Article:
The Office 2016 Public Preview is now available for download! Included in the preview of Excel 2016 are a handful of new chart types and since I’m a huge fan of awesome data visualizations, I thought I’d take a few moments to play around with them and share my experience with you so you can have a better idea of what to expect in the next version of Excel. But to be honest, if you’re a data & visualizations nerd like me, you’re probably pretty excited!
Now one thing to be aware of with these new chart types is that if you attempt to create this chart on top of some data in a pivot table, you’ll get a warning like the one seen here. In order to use these charts, you’ll need to create them on top of data that is not in a pivot table (at least for the time being).
Box and Whisker Chart
The Box & Whisker chart is a really nice visualization for getting a quick look at the distribution of data including outliers, mean, range and quartiles, for example. In the below chart, I pulled in some data from NFL.com with Power Query and performed some analysis on the yards per game for the top four running backs from last season.
You also have control over the chart formatting through some options specific to the Box & Whisker chart type.
The Waterfall Chart was just added to Power BI so you’ve probably already had a look at that visualization. The neat thing about Waterfall chart is that it allows us to see how the small pieces of a whole contribute to the total. For instance, below I have a Waterfall chart that shows the play stats from the New England Patriots first drive in their conference championship game against the Indianapolis Colts which resulted in a touchdown. Using this chart I can see how each play in the drive led to the total yards gained on the play. Pretty cool!
A Waterfall chart could be really useful for monitoring changes in inventory or for viewing balance sheet data.
The Sunburst chart is good for viewing hierarchical data. So if you wanted to view how individual accounts contribute to their parent accounts in a balance sheet, the Sunburst chart could be a really interesting way to visualize that type of data.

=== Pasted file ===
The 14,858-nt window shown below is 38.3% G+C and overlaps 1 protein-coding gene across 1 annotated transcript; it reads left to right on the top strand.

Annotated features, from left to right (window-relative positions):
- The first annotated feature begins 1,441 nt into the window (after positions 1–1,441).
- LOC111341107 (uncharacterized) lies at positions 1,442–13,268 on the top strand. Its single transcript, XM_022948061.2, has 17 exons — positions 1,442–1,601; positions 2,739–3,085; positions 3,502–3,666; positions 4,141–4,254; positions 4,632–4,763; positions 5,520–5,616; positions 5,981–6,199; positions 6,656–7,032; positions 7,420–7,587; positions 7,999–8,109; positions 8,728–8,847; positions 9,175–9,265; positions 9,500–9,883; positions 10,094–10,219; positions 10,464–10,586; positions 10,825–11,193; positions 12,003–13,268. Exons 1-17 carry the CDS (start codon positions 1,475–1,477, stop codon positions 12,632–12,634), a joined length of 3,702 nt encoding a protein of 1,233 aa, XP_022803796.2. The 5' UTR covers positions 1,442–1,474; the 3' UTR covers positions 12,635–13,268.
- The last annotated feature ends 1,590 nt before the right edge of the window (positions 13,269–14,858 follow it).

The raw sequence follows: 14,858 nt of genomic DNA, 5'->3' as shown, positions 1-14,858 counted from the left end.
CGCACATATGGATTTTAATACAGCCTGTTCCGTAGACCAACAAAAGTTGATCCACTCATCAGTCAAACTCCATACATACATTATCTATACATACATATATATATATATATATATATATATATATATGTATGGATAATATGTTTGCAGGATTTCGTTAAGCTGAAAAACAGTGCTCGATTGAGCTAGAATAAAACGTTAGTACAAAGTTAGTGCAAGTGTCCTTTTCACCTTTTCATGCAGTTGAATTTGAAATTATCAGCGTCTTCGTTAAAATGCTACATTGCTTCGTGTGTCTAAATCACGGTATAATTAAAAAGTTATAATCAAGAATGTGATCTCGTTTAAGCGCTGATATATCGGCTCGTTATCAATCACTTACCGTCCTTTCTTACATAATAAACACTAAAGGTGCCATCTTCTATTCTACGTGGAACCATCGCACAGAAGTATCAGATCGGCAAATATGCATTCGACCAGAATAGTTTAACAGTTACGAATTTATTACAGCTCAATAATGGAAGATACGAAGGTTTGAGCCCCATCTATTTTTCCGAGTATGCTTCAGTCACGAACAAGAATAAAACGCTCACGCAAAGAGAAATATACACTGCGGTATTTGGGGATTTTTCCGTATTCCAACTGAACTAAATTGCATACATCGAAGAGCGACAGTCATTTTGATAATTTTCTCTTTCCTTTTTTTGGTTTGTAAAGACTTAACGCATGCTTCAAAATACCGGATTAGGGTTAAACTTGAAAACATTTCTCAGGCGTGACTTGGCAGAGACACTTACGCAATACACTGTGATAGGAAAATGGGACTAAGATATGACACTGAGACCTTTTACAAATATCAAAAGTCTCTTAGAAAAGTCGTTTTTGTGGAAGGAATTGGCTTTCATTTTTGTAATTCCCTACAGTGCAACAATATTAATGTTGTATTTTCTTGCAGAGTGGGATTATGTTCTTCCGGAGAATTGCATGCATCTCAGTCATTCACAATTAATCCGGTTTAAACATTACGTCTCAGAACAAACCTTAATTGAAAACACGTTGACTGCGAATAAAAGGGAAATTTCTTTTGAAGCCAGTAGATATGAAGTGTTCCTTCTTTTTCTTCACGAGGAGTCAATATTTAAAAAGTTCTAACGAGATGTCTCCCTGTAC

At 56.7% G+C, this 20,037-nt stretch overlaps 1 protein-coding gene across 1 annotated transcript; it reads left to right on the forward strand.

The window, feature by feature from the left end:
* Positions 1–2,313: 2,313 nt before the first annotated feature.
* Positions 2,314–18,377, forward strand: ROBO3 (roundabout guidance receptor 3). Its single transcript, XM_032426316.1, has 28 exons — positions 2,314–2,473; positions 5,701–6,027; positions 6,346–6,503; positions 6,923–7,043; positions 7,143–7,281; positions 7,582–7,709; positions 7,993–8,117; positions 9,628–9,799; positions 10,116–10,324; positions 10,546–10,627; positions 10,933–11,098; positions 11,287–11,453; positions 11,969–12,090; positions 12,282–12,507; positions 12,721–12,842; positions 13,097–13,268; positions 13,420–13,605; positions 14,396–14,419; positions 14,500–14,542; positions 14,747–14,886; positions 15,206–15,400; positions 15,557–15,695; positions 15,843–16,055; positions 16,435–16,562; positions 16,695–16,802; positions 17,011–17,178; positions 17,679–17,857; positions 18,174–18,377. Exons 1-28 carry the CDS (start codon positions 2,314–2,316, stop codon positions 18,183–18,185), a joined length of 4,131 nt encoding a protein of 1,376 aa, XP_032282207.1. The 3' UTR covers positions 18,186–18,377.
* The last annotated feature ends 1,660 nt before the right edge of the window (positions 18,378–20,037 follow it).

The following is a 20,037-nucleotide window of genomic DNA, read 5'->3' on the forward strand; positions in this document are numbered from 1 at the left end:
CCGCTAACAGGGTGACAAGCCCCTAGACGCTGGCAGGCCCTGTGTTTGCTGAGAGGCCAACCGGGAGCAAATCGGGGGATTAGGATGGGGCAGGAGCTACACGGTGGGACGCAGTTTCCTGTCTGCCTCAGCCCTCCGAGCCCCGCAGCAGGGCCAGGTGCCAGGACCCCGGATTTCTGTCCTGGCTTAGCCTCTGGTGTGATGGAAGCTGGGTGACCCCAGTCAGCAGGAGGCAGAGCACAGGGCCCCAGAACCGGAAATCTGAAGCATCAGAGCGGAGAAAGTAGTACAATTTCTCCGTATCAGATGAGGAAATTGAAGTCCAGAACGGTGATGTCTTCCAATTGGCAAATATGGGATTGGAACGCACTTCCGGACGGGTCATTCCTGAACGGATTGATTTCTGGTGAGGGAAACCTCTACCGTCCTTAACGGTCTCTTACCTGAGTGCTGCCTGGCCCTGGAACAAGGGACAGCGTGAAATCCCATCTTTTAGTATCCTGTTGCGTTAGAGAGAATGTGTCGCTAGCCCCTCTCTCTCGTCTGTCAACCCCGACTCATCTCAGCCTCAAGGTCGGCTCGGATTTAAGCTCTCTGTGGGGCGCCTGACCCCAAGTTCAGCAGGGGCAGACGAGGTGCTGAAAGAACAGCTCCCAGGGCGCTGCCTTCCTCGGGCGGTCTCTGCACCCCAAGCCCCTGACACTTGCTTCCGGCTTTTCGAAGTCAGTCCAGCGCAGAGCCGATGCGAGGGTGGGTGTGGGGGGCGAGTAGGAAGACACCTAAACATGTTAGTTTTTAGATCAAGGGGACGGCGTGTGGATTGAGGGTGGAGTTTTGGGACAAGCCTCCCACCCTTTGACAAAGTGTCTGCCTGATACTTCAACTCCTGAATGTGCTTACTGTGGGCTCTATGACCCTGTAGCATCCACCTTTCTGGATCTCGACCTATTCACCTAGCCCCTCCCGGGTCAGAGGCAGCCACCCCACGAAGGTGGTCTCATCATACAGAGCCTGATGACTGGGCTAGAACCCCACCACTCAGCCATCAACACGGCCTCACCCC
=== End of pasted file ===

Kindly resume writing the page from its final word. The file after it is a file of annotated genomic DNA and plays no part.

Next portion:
Here I’m using the Sunburst chart to analyze the receivers of a few different teams by player and position.
If you’ve been playing around with Power BI like me, you’ve already seen the Treemap chart. The Treemap chart is kind of like a pie chart except, in my opinion, is sometimes easier to use since its supposedly easier to compare squares and rectangles in a Treemap than it is slices in a pie or donut chart. But you’ll still need to be careful with the Treemap that you can actually see the differences between the rectangles as you can see below.
But if I only use two categories, it’s a little easier to gauge quickly which player had more rushing yards.
The Histogram chart is another visualization used to observe data distribution. Using the Histogram chart I can quickly observe the distribution of the yards per game for each running back in order to make the best decision in my upcoming fantasy draft. I’m not taking any chances!
The Pareto Chart is very similar to the Histogram chart because both charts display the number of occurrences for each category via the column chart on the left vertical axis. But with the Pareto chart, we also get to see a Pareto line on the right vertical axis which indicates how much each category contributes to the total.
By looking at the Pareto chart, I can see which players are the most consistent in their yardage totals or are more likely to hit a long run. If the chart showed frequent short runs with only one or two long runs which contributed to the majority of their yards gained, I would probably steer clear of that player since their success last season was due to a couple “lucky” breaks.
My Thoughts on the New Excel Charts
I really like the new chart types on the whole. I think the most useful chart types that I can see being very beneficial is the Histogram, Pareto, Waterfall and Box & Whisker charts.
I don’t think I will see myself using the Sunburst and Treemap chart all that much simply because it can be harder to analyze the differences in sizes between the pieces. In my opinion there are other visualizations that can do what these visualization types can do except better, such as the trusty bar and column charts.
Also, I’m not sure how much I’ll get to use any of the new visualizations since most of the data I work with is in databases at this point. These visualizations don’t work with pivot tables yet so that does create a bit of a problem for me. Now this is the public preview of Excel 2016 so in the final release of Excel 2016 this ability may be there but I’m not aware if it is included.
I’m really loving the investments made in Power BI and self service BI with the new data visualizations! I think this is a great move by Microsoft in putting the power in the hands of the users with the tools their already familiar with. So what do you think of the new chart types in Excel 2016? Leave a comment below and lets discuss!